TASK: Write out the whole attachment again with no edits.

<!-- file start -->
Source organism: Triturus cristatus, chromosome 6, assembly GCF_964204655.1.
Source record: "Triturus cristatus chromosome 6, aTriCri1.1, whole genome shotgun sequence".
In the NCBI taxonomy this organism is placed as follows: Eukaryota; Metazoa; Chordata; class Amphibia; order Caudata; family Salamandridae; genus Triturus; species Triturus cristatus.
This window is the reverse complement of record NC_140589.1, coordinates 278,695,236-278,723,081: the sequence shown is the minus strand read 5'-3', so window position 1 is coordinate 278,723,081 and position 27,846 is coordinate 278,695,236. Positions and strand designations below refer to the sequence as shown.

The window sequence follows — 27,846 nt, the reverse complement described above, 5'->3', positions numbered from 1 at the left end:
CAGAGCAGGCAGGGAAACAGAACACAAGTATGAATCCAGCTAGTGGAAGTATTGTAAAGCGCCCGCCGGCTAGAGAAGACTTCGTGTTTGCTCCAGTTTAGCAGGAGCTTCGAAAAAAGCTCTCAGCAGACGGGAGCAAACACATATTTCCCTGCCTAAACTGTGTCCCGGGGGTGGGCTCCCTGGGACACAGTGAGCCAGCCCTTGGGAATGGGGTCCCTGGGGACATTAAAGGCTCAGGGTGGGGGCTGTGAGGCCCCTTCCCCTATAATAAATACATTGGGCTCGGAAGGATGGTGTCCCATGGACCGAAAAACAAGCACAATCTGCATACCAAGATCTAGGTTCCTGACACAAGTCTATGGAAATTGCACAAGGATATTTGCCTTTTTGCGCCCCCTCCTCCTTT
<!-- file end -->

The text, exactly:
Source organism: Triturus cristatus, chromosome 6, assembly GCF_964204655.1.
Source record: "Triturus cristatus chromosome 6, aTriCri1.1, whole genome shotgun sequence".
In the NCBI taxonomy this organism is placed as follows: Eukaryota; Metazoa; Chordata; class Amphibia; order Caudata; family Salamandridae; genus Triturus; species Triturus cristatus.
This window is the reverse complement of record NC_140589.1, coordinates 278,695,236-278,723,081: the sequence shown is the minus strand read 5'-3', so window position 1 is coordinate 278,723,081 and position 27,846 is coordinate 278,695,236. Positions and strand designations below refer to the sequence as shown.

The window sequence follows — 27,846 nt, the reverse complement described above, 5'->3', positions numbered from 1 at the left end:
CAGAGCAGGCAGGGAAACAGAACACAAGTATGAATCCAGCTAGTGGAAGTATTGTAAAGCGCCCGCCGGCTAGAGAAGACTTCGTGTTTGCTCCAGTTTAGCAGGAGCTTCGAAAAAAGCTCTCAGCAGACGGGAGCAAACACATATTTCCCTGCCTAAACTGTGTCCCGGGGGTGGGCTCCCTGGGACACAGTGAGCCAGCCCTTGGGAATGGGGTCCCTGGGGACATTAAAGGCTCAGGGTGGGGGCTGTGAGGCCCCTTCCCCTATAATAAATACATTGGGCTCGGAAGGATGGTGTCCCATGGACCGAAAAACAAGCACAATCTGCATACCAAGATCTAGGTTCCTGACACAAGTCTATGGAAATTGCACAAGGATATTTGCCTTTTTGCGCCCCCTCCTCCTTT